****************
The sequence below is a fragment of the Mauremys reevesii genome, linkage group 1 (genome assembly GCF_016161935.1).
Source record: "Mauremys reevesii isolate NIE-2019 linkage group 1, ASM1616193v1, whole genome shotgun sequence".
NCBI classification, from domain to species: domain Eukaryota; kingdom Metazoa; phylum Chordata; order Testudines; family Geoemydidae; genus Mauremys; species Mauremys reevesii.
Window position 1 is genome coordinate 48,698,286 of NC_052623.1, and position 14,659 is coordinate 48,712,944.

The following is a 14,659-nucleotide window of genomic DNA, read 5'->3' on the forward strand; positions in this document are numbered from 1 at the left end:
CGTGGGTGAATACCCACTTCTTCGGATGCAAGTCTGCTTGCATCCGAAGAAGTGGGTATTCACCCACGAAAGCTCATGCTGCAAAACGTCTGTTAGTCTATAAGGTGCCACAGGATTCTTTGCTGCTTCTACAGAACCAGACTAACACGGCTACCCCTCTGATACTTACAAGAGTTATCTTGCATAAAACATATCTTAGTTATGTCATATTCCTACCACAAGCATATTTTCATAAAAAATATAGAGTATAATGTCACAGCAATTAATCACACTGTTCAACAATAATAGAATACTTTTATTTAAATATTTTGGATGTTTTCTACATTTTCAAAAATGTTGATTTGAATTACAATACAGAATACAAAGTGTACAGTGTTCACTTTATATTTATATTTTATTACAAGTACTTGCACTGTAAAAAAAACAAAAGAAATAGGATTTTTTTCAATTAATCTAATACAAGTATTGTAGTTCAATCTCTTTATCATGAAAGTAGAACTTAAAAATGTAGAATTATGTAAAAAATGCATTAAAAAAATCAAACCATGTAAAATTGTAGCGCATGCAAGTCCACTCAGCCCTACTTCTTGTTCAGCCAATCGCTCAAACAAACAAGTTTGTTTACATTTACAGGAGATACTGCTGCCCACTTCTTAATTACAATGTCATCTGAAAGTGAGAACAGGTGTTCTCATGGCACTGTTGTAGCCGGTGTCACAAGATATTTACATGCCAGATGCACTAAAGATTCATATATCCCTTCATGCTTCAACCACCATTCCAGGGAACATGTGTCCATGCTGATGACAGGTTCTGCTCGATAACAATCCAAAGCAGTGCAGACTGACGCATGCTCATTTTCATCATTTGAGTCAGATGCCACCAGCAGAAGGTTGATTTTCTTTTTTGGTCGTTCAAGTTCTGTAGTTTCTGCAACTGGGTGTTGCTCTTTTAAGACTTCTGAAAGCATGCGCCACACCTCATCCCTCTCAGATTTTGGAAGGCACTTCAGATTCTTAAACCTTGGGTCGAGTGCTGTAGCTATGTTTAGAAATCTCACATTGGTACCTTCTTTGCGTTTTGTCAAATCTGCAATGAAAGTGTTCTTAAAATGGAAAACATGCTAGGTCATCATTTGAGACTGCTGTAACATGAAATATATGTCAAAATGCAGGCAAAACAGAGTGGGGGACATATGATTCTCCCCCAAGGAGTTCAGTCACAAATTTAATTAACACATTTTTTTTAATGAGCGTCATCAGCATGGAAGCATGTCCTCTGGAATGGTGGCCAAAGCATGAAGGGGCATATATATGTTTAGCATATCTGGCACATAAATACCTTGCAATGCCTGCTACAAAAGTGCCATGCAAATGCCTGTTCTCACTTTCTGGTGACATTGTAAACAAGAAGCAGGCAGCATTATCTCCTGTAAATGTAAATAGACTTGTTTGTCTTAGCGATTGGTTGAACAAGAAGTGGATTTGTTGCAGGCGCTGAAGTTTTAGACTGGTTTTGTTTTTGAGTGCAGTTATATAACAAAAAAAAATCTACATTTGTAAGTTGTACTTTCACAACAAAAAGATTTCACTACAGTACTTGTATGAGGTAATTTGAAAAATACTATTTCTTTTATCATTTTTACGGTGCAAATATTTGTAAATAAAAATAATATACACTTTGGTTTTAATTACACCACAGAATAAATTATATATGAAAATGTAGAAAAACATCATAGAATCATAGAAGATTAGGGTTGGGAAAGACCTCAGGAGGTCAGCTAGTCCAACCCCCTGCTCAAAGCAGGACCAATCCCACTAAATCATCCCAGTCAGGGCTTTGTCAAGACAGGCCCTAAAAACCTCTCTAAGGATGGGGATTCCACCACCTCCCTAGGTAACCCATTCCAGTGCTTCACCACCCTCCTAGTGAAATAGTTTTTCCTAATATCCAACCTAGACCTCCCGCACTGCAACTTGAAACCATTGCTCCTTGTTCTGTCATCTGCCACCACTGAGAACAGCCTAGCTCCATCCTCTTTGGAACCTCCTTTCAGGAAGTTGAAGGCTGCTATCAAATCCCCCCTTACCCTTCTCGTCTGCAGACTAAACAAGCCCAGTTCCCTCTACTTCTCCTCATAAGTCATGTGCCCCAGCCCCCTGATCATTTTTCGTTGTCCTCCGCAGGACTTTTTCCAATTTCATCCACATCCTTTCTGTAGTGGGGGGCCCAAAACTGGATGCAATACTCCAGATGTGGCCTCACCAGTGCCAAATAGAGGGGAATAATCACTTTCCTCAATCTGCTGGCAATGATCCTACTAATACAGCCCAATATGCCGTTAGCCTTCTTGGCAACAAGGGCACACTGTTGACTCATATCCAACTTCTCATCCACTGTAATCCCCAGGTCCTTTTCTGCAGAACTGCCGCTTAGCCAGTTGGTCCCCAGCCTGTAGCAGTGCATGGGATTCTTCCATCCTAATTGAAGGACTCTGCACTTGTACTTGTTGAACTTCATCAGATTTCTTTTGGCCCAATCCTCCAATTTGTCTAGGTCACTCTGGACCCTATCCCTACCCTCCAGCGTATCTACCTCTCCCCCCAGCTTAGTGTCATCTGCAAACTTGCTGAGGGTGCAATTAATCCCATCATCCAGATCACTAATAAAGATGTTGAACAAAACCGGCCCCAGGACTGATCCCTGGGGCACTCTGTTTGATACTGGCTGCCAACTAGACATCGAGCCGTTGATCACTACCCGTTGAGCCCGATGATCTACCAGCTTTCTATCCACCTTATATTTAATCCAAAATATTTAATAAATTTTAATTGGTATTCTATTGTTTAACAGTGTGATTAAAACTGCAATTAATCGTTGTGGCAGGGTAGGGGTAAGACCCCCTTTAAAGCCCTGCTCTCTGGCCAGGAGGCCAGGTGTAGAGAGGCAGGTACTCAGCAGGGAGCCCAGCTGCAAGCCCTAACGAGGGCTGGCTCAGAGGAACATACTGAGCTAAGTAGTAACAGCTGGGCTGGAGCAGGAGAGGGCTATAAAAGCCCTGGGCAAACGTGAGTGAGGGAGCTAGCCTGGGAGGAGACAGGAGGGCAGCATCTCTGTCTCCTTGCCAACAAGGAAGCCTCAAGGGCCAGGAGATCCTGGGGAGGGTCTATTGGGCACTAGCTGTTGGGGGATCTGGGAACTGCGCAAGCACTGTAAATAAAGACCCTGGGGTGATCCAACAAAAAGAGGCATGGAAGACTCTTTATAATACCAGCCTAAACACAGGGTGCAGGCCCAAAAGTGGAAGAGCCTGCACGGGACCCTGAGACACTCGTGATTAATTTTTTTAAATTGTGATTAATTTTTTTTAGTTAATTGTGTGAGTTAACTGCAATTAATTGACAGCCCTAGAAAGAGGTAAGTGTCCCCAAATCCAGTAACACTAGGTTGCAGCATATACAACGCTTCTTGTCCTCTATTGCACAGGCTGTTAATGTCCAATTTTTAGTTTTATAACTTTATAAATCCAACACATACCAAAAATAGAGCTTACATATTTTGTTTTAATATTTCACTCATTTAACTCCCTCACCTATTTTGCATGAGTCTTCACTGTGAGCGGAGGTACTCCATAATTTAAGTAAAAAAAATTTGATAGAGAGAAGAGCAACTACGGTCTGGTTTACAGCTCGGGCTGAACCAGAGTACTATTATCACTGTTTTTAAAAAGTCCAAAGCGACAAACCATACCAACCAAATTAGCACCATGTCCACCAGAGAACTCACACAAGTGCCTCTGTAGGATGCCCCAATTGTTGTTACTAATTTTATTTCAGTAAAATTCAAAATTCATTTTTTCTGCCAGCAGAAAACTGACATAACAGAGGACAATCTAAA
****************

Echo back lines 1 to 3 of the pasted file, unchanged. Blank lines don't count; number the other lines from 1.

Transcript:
The sequence below is a fragment of the Mauremys reevesii genome, linkage group 1 (genome assembly GCF_016161935.1).
Source record: "Mauremys reevesii isolate NIE-2019 linkage group 1, ASM1616193v1, whole genome shotgun sequence".
NCBI classification, from domain to species: domain Eukaryota; kingdom Metazoa; phylum Chordata; order Testudines; family Geoemydidae; genus Mauremys; species Mauremys reevesii.